Overall, researchers disagree on whether closed primaries have an impact on voter turnout; but, it seems that even though open primaries increase voter turnout compared to closed primaries, there is little difference in voter turnout between semi-closed and closed.

Using data from 1980 to 2012, a researcher found that there was no difference in voter turnout between the semi-closed and closed primaries.

Using state and party level data from 1972 to 2016, two American political scientists found that semi-closed primaries actually decrease voter turnout, on average, by 2.1% compared to closed primaries.

“Contests that allow voters to choose which party ballot they want to participate in increase the turnout, on average, by 1.5%, but semi-closed primaries have a lower turnout, on average, of 2%. , 1% “, according to the authors,” Perhaps modified the open primaries do not result in a higher turnout because many independents do not know they can participate or do not want to declare allegiance to a party and modify their registration on the electoral rolls. “

A close study, which used data from 2008, showed that there was a slight increase in voter turnout associated with open and semi-closed primaries, as opposed to closed primaries.

“[P]turnout tends to be lower in closed primaries compared to open and semi-closed primaries, where all voters can participate.

However, the researchers warn that the effect was mild. “So greater inclusion appears to lead to higher turnout, but the effect is not overwhelming.”

Change of party affiliation

Among the 14 states with a closed primary system are Maine, Connecticut, Pennsylvania, and New York. Vermont holds open primaries – meaning any registered voter can vote in either primary – and Massachusetts holds semi-closed primaries similar to New Hampshire’s.

With closed and semi-closed primaries, voters looking to change their partisanship usually have to change their affiliation before candidates run.

“The logic behind this is that you shouldn’t change your partisanship just because you like one candidate or the other,” Smith said. He added that the requirement in Love’s bill to declare an affiliation at least four months, or 120 days, before the primary is not unusual.

Currently, a voter who wishes to change affiliation must do so by the first Wednesday in June before the election for the state primary election, and the day candidates can apply for the presidential primary.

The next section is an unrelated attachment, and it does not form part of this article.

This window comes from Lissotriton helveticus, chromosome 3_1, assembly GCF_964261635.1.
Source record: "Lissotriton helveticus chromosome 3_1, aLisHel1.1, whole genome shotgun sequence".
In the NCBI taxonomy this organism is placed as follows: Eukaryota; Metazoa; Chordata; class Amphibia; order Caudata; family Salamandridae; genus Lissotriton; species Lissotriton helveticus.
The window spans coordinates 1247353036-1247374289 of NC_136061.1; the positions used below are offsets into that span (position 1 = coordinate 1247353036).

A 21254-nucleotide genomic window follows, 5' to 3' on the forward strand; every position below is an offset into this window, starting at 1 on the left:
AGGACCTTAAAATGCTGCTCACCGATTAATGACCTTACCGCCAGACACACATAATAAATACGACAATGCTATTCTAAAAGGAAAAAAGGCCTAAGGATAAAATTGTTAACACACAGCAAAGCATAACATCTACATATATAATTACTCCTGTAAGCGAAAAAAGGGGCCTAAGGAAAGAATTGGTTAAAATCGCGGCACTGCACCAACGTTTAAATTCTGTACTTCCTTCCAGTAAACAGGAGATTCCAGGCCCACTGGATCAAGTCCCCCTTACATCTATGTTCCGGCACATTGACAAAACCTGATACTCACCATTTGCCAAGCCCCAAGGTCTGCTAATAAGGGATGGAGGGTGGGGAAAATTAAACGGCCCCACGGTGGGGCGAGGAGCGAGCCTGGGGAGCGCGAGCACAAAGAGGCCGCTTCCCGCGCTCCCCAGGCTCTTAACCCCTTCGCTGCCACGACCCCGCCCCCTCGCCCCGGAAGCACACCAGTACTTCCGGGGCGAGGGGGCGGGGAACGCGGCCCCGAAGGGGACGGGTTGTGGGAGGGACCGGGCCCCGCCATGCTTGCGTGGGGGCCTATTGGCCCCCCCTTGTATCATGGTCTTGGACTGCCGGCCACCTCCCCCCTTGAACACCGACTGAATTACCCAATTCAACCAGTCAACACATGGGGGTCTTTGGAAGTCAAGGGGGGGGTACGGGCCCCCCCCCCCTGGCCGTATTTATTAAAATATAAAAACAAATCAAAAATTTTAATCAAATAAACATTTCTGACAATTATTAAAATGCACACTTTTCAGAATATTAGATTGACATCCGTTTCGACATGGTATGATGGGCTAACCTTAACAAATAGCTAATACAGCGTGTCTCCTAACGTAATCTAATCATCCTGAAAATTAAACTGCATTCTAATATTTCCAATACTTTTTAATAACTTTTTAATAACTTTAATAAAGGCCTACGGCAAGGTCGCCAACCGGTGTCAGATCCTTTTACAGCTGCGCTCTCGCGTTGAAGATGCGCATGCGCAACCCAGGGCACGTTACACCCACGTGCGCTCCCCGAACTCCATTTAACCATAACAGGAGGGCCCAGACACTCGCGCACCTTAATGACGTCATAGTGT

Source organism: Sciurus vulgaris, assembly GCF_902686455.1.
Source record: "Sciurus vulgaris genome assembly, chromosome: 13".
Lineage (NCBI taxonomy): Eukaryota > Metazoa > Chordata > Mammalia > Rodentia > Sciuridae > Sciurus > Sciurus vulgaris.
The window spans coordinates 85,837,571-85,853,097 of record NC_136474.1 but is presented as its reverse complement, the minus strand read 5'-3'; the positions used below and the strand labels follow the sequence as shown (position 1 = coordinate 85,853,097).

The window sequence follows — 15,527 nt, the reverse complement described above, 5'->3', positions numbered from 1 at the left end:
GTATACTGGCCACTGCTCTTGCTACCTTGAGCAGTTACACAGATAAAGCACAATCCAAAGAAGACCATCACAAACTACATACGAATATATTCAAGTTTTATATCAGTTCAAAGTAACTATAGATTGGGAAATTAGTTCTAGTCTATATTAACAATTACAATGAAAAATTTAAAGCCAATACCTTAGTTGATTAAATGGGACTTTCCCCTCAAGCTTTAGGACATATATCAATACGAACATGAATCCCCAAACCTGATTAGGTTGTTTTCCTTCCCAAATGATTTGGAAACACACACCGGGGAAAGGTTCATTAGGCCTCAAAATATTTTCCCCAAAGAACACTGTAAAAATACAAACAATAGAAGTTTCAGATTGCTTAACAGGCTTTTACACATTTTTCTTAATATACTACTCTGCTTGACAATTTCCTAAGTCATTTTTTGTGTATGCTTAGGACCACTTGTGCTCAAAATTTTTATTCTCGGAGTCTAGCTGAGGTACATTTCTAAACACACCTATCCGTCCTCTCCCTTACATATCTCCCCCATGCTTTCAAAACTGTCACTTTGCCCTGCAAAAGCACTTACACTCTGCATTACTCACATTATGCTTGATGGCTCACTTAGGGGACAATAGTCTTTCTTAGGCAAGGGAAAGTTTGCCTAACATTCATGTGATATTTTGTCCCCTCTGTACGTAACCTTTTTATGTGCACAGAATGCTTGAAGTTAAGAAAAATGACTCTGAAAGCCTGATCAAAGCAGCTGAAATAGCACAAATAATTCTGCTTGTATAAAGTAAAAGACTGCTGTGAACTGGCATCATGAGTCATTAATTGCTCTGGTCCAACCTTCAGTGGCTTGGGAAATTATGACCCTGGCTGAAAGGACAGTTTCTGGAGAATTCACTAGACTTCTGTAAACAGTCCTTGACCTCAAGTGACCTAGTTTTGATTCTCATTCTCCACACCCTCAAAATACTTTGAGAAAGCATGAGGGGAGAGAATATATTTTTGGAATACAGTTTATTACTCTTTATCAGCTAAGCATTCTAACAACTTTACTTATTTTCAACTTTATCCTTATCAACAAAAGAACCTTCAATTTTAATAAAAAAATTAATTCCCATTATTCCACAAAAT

For the 2020 presidential primary, New Hampshire voters had up to 110 days before election day to change affiliation.

Voters can change affiliation by going in person to their town hall and filling out a form with the clerk.

In New Hampshire’s semi-closed system, undeclared voters choose which party to vote for on primary day – technically declaring their affiliation. While they vote, they are members of that party, Smith said.

A voter can become undeclared again by completing a form before leaving the polling station, but if he does not complete the form, he remains a member of the party.

If the Love Bill becomes law, this undeclared system would no longer be in place and only registered members of both parties could vote in each primary.

The bill would also require that if a candidate wishes to stand for either party, they must have been a member of that party for at least six months prior to the election.

Currently in New Hampshire, it is not mandatory to be a member of the party you are seeking nomination for, and this is something Smith said candidates take advantage of.

“A lot of state officials, in particular, are taking advantage of this in certain districts that are majority Republicans or majority Democrats, they will have their names on both ballots,” Smith said. “When they have a strong notoriety, they can win both the Republican ticket and the Democratic ticket, which means they will face each other in the general election.”

Love said he wanted to prevent candidates who might have Democratic or Socialist values ​​from running in the Republican primaries.

“It is a real shame that such a thing has to be done to keep the elections as they are meant to be,” he said.

The bill will soon arrive in the House, where it will be assigned a committee at the start of the new legislative session in early January.

“It would shock me if this passed, but it’s a topic that needs some discussion,” Love said.

GSNC Data Editor Johnny Bassett contributed to this report. These articles are being shared by The Granite State News Collaborative partners as part of our Race and Fairness Project. For more information, visit collaborativenh.org.